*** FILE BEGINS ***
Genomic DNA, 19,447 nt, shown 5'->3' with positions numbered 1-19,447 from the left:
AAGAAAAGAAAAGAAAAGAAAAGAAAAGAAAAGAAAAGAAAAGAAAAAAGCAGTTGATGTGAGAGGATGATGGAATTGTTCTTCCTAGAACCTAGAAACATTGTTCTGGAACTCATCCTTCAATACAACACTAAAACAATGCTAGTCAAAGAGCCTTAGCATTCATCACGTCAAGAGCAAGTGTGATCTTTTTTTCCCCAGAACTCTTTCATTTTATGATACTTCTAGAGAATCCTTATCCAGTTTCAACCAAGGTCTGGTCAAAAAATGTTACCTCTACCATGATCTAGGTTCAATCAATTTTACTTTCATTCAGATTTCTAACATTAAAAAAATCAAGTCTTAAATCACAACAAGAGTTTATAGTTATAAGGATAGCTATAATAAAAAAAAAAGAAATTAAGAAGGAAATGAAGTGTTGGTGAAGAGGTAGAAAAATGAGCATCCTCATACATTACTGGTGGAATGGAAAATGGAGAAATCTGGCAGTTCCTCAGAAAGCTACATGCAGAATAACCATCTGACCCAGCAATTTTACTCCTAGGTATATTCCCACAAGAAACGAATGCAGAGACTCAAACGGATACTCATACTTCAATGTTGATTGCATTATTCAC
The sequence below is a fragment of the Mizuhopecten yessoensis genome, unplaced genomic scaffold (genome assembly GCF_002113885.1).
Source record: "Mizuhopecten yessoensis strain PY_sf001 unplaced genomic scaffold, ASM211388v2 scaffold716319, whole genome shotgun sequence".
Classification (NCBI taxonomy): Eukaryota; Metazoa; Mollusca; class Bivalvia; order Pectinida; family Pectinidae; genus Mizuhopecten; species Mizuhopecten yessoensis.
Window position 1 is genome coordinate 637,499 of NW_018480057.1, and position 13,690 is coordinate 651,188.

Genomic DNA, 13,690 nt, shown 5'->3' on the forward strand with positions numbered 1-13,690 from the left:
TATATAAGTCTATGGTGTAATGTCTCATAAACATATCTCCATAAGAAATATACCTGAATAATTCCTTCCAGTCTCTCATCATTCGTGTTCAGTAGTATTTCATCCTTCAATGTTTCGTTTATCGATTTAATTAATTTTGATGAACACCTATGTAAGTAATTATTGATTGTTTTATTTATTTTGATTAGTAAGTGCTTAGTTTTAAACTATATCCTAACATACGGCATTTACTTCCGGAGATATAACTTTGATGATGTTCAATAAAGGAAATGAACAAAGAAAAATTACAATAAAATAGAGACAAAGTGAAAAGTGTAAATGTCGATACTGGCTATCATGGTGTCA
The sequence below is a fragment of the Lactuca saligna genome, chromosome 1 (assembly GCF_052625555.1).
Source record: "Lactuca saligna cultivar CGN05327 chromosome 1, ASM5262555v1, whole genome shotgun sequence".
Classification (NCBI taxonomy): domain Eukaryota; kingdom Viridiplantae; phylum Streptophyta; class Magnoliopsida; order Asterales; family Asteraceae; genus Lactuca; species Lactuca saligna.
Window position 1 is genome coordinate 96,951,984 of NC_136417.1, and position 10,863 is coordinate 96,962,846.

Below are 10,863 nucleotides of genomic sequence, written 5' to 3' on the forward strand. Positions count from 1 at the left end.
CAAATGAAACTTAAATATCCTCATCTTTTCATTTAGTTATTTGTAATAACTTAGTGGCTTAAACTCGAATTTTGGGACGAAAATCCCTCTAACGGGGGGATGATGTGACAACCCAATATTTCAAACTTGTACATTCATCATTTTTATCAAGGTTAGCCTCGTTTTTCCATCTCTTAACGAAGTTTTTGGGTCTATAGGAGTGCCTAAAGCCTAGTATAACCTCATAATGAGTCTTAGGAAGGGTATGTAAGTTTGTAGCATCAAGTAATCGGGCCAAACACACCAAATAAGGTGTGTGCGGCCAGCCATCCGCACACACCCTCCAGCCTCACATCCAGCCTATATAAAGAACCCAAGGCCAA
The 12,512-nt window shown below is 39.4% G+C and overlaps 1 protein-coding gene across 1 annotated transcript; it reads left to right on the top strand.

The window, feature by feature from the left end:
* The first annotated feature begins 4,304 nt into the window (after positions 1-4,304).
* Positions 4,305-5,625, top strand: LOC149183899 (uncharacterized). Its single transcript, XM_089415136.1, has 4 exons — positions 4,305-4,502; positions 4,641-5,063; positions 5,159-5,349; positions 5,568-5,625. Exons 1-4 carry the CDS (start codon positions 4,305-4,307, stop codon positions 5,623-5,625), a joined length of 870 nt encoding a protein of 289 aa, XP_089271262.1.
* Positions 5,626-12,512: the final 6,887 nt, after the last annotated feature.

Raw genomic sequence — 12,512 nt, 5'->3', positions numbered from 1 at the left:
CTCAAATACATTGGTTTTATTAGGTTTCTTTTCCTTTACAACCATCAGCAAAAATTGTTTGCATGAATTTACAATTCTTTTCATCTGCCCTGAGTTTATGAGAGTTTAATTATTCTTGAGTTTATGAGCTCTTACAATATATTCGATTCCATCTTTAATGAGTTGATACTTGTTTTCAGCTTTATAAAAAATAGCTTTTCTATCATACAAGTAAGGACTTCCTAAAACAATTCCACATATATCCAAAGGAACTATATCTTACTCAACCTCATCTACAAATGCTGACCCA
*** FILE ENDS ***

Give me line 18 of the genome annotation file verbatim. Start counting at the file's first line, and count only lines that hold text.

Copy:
* Positions 4,305-5,625, top strand: LOC149183899 (uncharacterized). Its single transcript, XM_089415136.1, has 4 exons — positions 4,305-4,502; positions 4,641-5,063; positions 5,159-5,349; positions 5,568-5,625. Exons 1-4 carry the CDS (start codon positions 4,305-4,307, stop codon positions 5,623-5,625), a joined length of 870 nt encoding a protein of 289 aa, XP_089271262.1.